My doctor came back in to the room a while later for the speculum exam.  Ugh.  I knew it had to be done, but I was not looking forward to it.  I laid back and scooched to the edge of the bed, with a wedge pillow under my butt.  I made a joke about how many people had been up in my private bits lately that I really didn’t care anymore.  But that was a lie.  I did care.  It was invasive and awful.  I hated it.

The doctor saw what he thought could be blood clots or products of pregnancy, but he wasn’t sure.  He wanted to do an ultrasound to confirm what was going on.

I walked down the hall to the ultrasound room.  The tech did an abdominal ultrasound first.  She said I still had a bit of urine in my bladder and that I should empty it in order to do a transvaginal ultrasound.  Oh great.  My favourite.

I went to the bathroom that was attached to the room and peed.  I stood up to wipe and gushed blood all over the floor.  How much blood could I possibly have left in me?!  I tried my best to wipe up the floor.  I told the tech what happened and apologized profusely.  I was overcome with embarrassment.

The transvaginal ultrasound was bloody and awful.  I felt so exposed and there was nothing I could do about my bleeding.  I just laid there and stared at the ceiling wondering what I did to deserve this.  The tech was very kind and said that it wasn’t my fault when I kept apologizing for bleeding everywhere.  She said she couldn’t tell me anything she saw on the screen and I would have to wait for my doctor to tell me the results.

As I walked back to my room, I felt another gush of blood.  That continued for the next couple of hours as we waited for the results to come back.  I finally resigned myself to laying down on the stretcher.  I felt tired and defeated.  I just wanted some answers.  I just wanted this nightmare to be over.

The doctor came back into the room and shut the doors.  He told me that the ultrasound had shown some retained tissues from the pregnancy.  He said that though my condition was not emergent, it was urgent and that I would need a D&C the next day.  My worst fear was coming true.  I immediately asked if I would be under a general anesthetic and he said that likely I would be.  That made me feel marginally better.  I started to cry for the first time since being admitted.  I had done so well putting on a brave face.  But that all came crashing down when I knew that a D&C was inevitable.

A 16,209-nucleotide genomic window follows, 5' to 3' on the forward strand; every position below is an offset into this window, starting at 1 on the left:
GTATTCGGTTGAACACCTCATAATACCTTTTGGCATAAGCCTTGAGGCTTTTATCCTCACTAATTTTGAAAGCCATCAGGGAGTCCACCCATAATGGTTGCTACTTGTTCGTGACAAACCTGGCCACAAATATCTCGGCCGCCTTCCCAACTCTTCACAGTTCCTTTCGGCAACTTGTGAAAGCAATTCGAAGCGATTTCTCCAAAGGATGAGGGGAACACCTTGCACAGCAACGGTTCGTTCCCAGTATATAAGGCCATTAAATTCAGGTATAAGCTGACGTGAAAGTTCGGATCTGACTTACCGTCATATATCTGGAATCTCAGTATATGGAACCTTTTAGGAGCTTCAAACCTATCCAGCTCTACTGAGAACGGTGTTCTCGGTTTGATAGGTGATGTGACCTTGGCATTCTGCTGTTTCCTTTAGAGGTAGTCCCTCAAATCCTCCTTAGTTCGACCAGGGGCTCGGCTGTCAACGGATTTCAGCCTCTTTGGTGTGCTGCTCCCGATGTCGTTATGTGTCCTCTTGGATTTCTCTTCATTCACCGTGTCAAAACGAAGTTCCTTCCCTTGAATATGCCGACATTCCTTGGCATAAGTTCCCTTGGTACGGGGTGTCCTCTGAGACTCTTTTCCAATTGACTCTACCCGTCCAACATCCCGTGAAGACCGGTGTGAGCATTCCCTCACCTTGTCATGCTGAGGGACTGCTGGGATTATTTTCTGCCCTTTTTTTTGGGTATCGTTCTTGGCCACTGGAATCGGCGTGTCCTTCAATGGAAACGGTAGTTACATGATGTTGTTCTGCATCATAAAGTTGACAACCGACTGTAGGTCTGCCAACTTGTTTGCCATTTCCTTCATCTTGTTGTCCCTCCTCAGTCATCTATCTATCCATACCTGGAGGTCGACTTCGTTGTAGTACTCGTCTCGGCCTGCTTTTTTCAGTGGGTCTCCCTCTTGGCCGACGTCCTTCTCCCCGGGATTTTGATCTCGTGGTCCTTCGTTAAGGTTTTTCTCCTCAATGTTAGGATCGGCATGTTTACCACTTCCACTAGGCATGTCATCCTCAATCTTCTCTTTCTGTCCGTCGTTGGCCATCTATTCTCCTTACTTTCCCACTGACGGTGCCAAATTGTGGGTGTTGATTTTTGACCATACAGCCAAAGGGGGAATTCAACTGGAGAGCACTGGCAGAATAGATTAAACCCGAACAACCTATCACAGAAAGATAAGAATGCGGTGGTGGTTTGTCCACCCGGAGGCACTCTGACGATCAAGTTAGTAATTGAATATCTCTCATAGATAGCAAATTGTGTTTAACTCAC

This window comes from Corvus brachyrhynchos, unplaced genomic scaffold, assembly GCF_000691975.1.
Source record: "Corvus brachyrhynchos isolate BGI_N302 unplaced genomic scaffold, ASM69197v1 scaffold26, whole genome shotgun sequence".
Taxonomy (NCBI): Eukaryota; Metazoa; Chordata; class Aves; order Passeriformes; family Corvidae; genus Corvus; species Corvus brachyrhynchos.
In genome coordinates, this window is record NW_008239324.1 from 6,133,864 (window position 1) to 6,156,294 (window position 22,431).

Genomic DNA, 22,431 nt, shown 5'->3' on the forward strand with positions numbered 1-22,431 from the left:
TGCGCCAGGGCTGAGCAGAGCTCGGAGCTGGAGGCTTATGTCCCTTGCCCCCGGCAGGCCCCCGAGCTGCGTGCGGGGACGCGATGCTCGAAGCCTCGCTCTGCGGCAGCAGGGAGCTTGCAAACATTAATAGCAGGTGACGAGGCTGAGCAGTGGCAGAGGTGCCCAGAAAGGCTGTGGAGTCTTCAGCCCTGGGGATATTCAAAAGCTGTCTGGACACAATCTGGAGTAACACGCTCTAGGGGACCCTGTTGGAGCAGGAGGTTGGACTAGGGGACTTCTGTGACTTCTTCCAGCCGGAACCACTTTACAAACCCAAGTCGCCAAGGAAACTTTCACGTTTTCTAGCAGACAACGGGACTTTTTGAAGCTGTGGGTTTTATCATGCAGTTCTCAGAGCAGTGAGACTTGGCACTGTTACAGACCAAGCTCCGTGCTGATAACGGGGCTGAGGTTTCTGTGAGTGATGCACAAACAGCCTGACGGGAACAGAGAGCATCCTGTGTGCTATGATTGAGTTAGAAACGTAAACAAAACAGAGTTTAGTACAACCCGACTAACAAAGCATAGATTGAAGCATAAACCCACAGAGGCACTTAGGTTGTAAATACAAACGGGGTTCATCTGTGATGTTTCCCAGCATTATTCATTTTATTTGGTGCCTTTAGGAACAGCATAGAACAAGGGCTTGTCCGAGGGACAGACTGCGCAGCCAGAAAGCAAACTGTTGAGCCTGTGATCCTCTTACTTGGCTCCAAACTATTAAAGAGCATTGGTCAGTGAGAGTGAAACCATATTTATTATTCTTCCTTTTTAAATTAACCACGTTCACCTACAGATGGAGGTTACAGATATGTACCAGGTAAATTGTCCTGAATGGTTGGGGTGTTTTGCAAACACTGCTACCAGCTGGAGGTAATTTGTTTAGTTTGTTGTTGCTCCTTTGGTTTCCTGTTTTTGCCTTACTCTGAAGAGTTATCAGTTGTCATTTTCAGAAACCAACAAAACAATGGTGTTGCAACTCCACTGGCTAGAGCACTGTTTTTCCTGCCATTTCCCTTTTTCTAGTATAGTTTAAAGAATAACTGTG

Somehow we managed to sleep a little bit that night and then we headed to the hospital bright and early the next day.  After checking in, I put on a hospital gown.  It was then that I really felt like a patient.  I sensed all of my autonomy and confidence slowly drain out.  I suddenly had so much empathy and respect for patients I had looked after in the past.  I never truly realized how powerless and frustrating it was to be a patient, especially in a hospital setting.  In the whirlwind of crap that I was dealing with, I felt a small pang of gratitude to have had that experience.  The nurse in me knew that this experience would probably make me a better nurse down the road.  Maybe it’s strange to have felt that just from the folds of an uncomfortable, snowflake-patterned hospital gown, but that’s what I felt.

As an aside, who decided that snowflakes were a good pattern for like every hospital gown ever?  Ew.

The gynecologist who was going to do my D&C came in to speak with us regarding the surgery.  His smile was nice, but his eyes and body language said that he didn’t really care all that much.  He wanted to do another ultrasound, as I had bled a considerable amount last night, just to make sure the D&C was still necessary.

Sure enough, the abdominal ultrasound showed small patches of white in my uterus, indicating that there were still tissues present.

As I began to ask him questions about the procedure, I quickly discovered that he had no interest in informed consent.  I asked him when my period could be expected to come back and about the risks of the procedure.  He said he didn’t know when my period would come back and that there were no risks to a D&C.  I asked about Asherman’s Syndrome, which is a rare complication leading to infertility, and he just waved his hand at me dismissively at me saying that it was nothing to worry about.  He also said that I could just as easily take another dose of the pill and not have the D&C at all and that it was up to me.  He left the room for a few minutes to let us decide.

Well, great.

For the umpteenth time in this whole process, I was glad to be a nurse.  I was already decently informed of the risks of a general anesthetic and had done my own research on the D&C procedure.  But I kind of wanted to discuss it with a real live doctor who specialized in gynecology to make sure that I was making a good decision.  Apparently that wasn’t going to happen today.  It’s no wonder people regularly turn to “Dr. Google” and message boards on the internet.  If you get stuck with a doctor who doesn’t care about you, unfortunately you don’t have anywhere else to turn.

My wife and I talked about what we were going to do.  I was really scared of the D&C.. Though it was irrational, I kept having horrible thoughts of never waking up from anesthesia.  Any surgery is risky and I wanted to avoid those risks, if possible.  Still, but clearly the pill did not work for me the first time and I really did not want to go through all of that again.  Again, I was stuck choosing the lesser of two evils.